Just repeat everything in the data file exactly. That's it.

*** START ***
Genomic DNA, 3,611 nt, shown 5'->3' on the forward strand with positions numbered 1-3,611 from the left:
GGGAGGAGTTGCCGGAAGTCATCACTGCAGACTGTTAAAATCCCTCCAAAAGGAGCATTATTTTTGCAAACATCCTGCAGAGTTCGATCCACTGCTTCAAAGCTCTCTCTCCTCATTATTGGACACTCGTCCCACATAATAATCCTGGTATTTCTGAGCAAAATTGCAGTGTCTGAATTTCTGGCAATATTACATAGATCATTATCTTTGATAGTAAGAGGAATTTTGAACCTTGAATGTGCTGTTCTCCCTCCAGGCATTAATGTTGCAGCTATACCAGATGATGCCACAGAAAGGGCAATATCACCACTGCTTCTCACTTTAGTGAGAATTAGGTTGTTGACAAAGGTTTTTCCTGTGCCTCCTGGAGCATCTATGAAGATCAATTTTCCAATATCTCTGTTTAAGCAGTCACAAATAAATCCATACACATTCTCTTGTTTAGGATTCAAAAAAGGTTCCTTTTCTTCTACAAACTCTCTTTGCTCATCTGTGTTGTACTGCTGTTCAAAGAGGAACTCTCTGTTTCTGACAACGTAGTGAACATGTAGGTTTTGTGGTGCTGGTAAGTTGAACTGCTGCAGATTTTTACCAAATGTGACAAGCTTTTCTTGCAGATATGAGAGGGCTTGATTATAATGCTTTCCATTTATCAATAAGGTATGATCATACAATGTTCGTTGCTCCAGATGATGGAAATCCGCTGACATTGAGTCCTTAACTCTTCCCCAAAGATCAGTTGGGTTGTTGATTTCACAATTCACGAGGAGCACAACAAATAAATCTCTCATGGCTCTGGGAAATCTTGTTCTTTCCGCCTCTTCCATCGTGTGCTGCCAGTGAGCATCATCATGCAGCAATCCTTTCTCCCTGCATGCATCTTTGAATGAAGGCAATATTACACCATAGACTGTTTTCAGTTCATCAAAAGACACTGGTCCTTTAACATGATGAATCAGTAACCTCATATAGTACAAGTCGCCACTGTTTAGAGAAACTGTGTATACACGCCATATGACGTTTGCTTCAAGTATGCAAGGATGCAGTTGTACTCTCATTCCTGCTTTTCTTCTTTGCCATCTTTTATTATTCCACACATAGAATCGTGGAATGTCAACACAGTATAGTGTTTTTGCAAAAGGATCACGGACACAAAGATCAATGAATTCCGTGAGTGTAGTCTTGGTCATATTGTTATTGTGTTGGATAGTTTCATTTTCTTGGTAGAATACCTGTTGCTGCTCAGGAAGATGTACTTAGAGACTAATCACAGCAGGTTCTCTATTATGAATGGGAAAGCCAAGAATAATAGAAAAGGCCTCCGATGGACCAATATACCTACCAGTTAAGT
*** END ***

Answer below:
Genomic DNA, 3,611 nt, shown 5'->3' on the forward strand with positions numbered 1-3,611 from the left:
GGGAGGAGTTGCCGGAAGTCATCACTGCAGACTGTTAAAATCCCTCCAAAAGGAGCATTATTTTTGCAAACATCCTGCAGAGTTCGATCCACTGCTTCAAAGCTCTCTCTCCTCATTATTGGACACTCGTCCCACATAATAATCCTGGTATTTCTGAGCAAAATTGCAGTGTCTGAATTTCTGGCAATATTACATAGATCATTATCTTTGATAGTAAGAGGAATTTTGAACCTTGAATGTGCTGTTCTCCCTCCAGGCATTAATGTTGCAGCTATACCAGATGATGCCACAGAAAGGGCAATATCACCACTGCTTCTCACTTTAGTGAGAATTAGGTTGTTGACAAAGGTTTTTCCTGTGCCTCCTGGAGCATCTATGAAGATCAATTTTCCAATATCTCTGTTTAAGCAGTCACAAATAAATCCATACACATTCTCTTGTTTAGGATTCAAAAAAGGTTCCTTTTCTTCTACAAACTCTCTTTGCTCATCTGTGTTGTACTGCTGTTCAAAGAGGAACTCTCTGTTTCTGACAACGTAGTGAACATGTAGGTTTTGTGGTGCTGGTAAGTTGAACTGCTGCAGATTTTTACCAAATGTGACAAGCTTTTCTTGCAGATATGAGAGGGCTTGATTATAATGCTTTCCATTTATCAATAAGGTATGATCATACAATGTTCGTTGCTCCAGATGATGGAAATCCGCTGACATTGAGTCCTTAACTCTTCCCCAAAGATCAGTTGGGTTGTTGATTTCACAATTCACGAGGAGCACAACAAATAAATCTCTCATGGCTCTGGGAAATCTTGTTCTTTCCGCCTCTTCCATCGTGTGCTGCCAGTGAGCATCATCATGCAGCAATCCTTTCTCCCTGCATGCATCTTTGAATGAAGGCAATATTACACCATAGACTGTTTTCAGTTCATCAAAAGACACTGGTCCTTTAACATGATGAATCAGTAACCTCATATAGTACAAGTCGCCACTGTTTAGAGAAACTGTGTATACACGCCATATGACGTTTGCTTCAAGTATGCAAGGATGCAGTTGTACTCTCATTCCTGCTTTTCTTCTTTGCCATCTTTTATTATTCCACACATAGAATCGTGGAATGTCAACACAGTATAGTGTTTTTGCAAAAGGATCACGGACACAAAGATCAATGAATTCCGTGAGTGTAGTCTTGGTCATATTGTTATTGTGTTGGATAGTTTCATTTTCTTGGTAGAATACCTGTTGCTGCTCAGGAAGATGTACTTAGAGACTAATCACAGCAGGTTCTCTATTATGAATGGGAAAGCCAAGAATAATAGAAAAGGCCTCCGATGGACCAATATACCTACCAGTTAAGT